After any state election with a decisive outcome, partisan analysis shows a predictable pattern. On the losing side, the state party blames its federal counterpart, while the feds say that the election was decided on state issues. On the winning side, there is generally enough credit to go around, with the state party basking in success, while the federal party (particularly if it is in opposition) points to the outcome as a “message to Canberra”.
The recent Victorian election is, I think, rather different. That’s because, on the conservative side at least, the usual state-based issues (health, education, roads) were disregarded in favour of a culture war campaign almost identical to that being run by the Morrison government at the national level and by the political right globally. Notable examples were an overtly racist law and order campaign, a revival of the drug war, and proposals for publicly funded coal-fired power stations aimed at appealing to climate science denialists. Guy’s slogan “get back in control” could just as well have been used by Donald Trump, or by the rightwing advocates of Brexit.
The stunning rejection of Guy’s campaign gives some hope that Australian voters will not fall for this. In part, that’s because Labor ran on its traditional strength at the state level. But the outcome was very similar to Morrison’s drubbing in the Wentworth by-election, where the state level advantage didn’t apply.
It’s only one election, but it’s one of a number, notably including the recent US midterms, where the supposed irresistible force of rightwing identity politics has proved to be not so irresistible after all. It’s too early to start cheering, but it now looks possible that, in a few years time, the whole rightwing upsurge will prove to have been the final spasm of the losing side in the culture wars. The question then will be how to build a better world from the mess we will inherit.
20 thoughts on “A state election outcome with global implications ?”
You can fool all the people some of the time…
A key issue was the middle class revolt against the Liberals in “ultra conservative” seats like Hawthorn and Brighton. These are some of the wealthiest parts of the city. It was astonishing the way the middle class expressed their contempt for the Liberal Party. A major rethink by conservatives will be necessary. I think the Liberal campaign was weak and based on fear – the axing of Turnbull did have an impact too. The Labor campaign was down to earth – we have done these infrastructure investments that we promised and will do more.
The LNP are a disgusting bunch in most things but Guy’s announcement that he would close the Richmond safe injecting room would have literally killed people. This is what passes for good policy apparently.
The “ultra conservative” areas of the kind you mention certainly have a long tradition of Liberal voting, but they are socially liberal, just like Wentworth. They voted yes to same sex marriage. They are not the sorts of places who are likely to be impressed by a fear campaign about African gangs, or whatever.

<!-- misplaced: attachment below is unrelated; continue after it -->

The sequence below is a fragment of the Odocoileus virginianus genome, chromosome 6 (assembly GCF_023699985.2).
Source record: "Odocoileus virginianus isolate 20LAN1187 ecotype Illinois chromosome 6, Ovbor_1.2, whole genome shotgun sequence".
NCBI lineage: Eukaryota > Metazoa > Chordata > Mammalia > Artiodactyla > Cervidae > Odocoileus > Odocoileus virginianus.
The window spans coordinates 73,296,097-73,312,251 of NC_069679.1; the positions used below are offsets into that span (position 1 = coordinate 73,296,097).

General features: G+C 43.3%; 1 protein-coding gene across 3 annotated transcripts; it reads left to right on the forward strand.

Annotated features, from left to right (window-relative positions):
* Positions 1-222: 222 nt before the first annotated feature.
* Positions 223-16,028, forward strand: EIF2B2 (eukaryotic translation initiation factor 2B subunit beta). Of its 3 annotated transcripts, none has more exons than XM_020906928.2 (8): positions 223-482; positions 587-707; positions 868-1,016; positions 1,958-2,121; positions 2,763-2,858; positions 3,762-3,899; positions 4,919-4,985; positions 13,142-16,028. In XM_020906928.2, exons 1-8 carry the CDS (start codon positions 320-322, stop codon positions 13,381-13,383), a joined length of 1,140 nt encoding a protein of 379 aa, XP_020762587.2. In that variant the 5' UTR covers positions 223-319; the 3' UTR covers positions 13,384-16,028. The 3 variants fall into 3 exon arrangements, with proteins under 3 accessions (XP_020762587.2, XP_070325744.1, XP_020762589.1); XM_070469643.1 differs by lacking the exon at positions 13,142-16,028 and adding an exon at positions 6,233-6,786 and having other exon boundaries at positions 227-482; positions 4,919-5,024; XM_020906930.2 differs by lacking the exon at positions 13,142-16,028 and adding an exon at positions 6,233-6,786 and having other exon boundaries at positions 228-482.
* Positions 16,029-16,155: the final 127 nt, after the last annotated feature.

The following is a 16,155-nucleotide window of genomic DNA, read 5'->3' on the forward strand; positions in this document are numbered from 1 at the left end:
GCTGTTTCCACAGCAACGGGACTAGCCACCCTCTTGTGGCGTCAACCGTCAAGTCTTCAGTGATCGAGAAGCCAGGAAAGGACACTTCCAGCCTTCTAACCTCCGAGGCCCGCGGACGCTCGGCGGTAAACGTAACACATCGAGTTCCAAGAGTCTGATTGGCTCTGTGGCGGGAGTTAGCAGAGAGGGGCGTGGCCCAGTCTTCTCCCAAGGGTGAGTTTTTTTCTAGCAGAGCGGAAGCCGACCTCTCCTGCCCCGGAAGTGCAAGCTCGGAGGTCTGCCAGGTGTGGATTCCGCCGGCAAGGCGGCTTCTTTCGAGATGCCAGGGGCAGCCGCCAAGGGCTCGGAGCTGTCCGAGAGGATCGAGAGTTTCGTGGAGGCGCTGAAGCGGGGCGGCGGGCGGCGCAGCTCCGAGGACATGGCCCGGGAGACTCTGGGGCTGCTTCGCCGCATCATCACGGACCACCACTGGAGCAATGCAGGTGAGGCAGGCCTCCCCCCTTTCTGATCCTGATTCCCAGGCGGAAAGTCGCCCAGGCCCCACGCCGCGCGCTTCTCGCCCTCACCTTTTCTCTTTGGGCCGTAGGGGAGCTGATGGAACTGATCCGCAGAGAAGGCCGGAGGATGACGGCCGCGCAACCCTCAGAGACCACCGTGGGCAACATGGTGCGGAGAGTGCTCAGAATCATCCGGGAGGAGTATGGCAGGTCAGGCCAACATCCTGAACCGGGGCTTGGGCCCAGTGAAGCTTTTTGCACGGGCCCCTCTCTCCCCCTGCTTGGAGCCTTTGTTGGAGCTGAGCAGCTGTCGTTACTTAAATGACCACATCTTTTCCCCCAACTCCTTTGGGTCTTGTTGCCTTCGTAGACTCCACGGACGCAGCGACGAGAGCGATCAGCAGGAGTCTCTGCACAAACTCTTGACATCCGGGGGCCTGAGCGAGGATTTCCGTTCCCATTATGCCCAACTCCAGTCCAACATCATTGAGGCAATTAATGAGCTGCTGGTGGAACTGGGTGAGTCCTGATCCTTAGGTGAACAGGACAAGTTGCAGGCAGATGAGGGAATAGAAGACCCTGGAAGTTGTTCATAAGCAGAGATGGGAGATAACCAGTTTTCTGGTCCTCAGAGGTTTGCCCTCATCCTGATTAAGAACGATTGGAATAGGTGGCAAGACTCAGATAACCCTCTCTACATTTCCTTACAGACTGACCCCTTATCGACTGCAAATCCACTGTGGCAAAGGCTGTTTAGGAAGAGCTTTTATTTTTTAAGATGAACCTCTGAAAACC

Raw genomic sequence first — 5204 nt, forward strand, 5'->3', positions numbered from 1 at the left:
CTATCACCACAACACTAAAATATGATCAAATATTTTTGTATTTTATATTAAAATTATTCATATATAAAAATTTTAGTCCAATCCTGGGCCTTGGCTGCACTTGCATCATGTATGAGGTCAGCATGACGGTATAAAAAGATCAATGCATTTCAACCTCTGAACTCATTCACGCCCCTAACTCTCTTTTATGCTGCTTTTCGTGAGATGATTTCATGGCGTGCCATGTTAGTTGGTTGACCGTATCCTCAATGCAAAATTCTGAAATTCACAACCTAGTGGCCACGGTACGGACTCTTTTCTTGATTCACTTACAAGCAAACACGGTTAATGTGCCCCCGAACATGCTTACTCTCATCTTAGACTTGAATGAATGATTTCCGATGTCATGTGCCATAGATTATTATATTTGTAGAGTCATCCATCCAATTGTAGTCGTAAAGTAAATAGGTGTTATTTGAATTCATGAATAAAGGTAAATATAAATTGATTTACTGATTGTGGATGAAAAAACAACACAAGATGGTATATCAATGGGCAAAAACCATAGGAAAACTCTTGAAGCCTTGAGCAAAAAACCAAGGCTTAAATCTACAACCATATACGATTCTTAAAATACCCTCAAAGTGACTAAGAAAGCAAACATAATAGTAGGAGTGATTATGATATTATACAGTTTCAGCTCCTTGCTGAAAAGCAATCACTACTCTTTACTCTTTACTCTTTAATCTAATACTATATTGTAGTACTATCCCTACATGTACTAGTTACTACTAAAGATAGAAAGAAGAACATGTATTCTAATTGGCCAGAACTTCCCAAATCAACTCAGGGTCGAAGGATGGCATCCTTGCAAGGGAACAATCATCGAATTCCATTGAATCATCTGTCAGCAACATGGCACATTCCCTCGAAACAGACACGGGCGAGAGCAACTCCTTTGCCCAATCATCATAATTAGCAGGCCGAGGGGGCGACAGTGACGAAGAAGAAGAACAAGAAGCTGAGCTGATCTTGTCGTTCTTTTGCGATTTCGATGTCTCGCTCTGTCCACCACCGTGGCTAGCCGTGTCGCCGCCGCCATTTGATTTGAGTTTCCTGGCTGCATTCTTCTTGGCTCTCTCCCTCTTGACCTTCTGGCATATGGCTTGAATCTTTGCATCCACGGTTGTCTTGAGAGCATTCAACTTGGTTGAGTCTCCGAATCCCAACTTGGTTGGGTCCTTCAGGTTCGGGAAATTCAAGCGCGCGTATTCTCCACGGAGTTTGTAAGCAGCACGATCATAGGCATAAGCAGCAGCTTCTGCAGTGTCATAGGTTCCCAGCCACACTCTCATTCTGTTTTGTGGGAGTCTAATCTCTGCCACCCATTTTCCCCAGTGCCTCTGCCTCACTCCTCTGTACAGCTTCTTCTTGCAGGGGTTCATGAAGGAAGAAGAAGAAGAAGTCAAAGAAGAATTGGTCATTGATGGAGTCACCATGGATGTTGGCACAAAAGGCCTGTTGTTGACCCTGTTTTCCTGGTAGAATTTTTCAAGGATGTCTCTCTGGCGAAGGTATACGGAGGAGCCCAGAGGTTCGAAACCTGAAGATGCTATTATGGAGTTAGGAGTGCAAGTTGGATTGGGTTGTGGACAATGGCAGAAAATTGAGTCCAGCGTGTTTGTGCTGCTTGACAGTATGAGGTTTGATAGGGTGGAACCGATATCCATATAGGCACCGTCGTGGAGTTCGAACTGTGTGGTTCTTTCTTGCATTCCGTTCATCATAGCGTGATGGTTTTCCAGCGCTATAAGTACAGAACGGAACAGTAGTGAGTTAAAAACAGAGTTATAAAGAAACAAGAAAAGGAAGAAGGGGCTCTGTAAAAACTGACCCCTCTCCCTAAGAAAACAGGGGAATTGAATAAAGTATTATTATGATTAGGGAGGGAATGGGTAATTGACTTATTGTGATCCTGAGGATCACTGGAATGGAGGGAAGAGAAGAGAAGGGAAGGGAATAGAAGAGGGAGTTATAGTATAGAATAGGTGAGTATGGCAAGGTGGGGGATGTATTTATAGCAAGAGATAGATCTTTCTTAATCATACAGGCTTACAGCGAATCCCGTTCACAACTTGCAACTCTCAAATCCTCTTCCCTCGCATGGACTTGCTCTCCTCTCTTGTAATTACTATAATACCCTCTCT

The Liberal Party in Victoria has won three elections since 1979, and one of those was by one seat. Before that they were unbeatable but that was then not now and Dick Hamer is not about to walk through that door.
You can add moving the embassy in Israel (which was a weird move given how poorly it worked Federally) and privatising the sewerage (despite it running well and reasonably cheaply). The drug war one was an apriori loser too given the injecting room had local support even from a self-interest point of view since it cleans up the streets (less dropped needles, less addicts wandering around).
Andrews promised to spend a lot of money building roads and railways and to borrow the money to do it. People like the building works and no one cares about the debt, The times they are a-changin.
Conrad, the Liberals actually promised to move the Victorian trade and tourism office from Tel Aviv to Jerusalem, which makes zero commerce sense, but of course it was never about that.
I’d like to think the reason the LNP vote was hammered had something to do with the farcical extremes they are reaching to suppress any action on reducing greenhouse gas emissions, but it seems there are too many competing errors of judgement for this to get a mention.
I don’t want to be vainglorious, but I’m glad I live in Victoria today. I follow several African Australian people on twitter, and the fear and anxiety they were feeling in the election campaign was palpable, as was their happiness, even joyfulness, today. It can’t last at that pitch, of course, but it was wonderful to see.
What has saved Labor is its realist policy on border protection . If the ALP adopted a snowflake position on border protection it would now be a demoralised and rudderless rabble as per nearly every social democratic party in Europe.
I don’t read anything into the Victorian election results- it is just another state election and it hardly makes up for the state ALP being thrown out in SA or the miserable situation in NSW.
I ‘m also disappointed to see Fiona Patten lose her seat. To make matters worse the propertians aka Lib Dems may have picked up a couple upper house seats.
“……but it now looks possible that, in a few years time, the whole rightwing upsurge will prove to have been the final spasm of the losing side in the culture wars.”
I hope you are right about that. I would be even more cautious about predicting the end of the right resurgence. I have seen too many similar predictions proven wrong. Also, we progressive have yet to mount a United and convincing alternative to win over the middle ground.
Global implications?? nah
Federal implications I think so.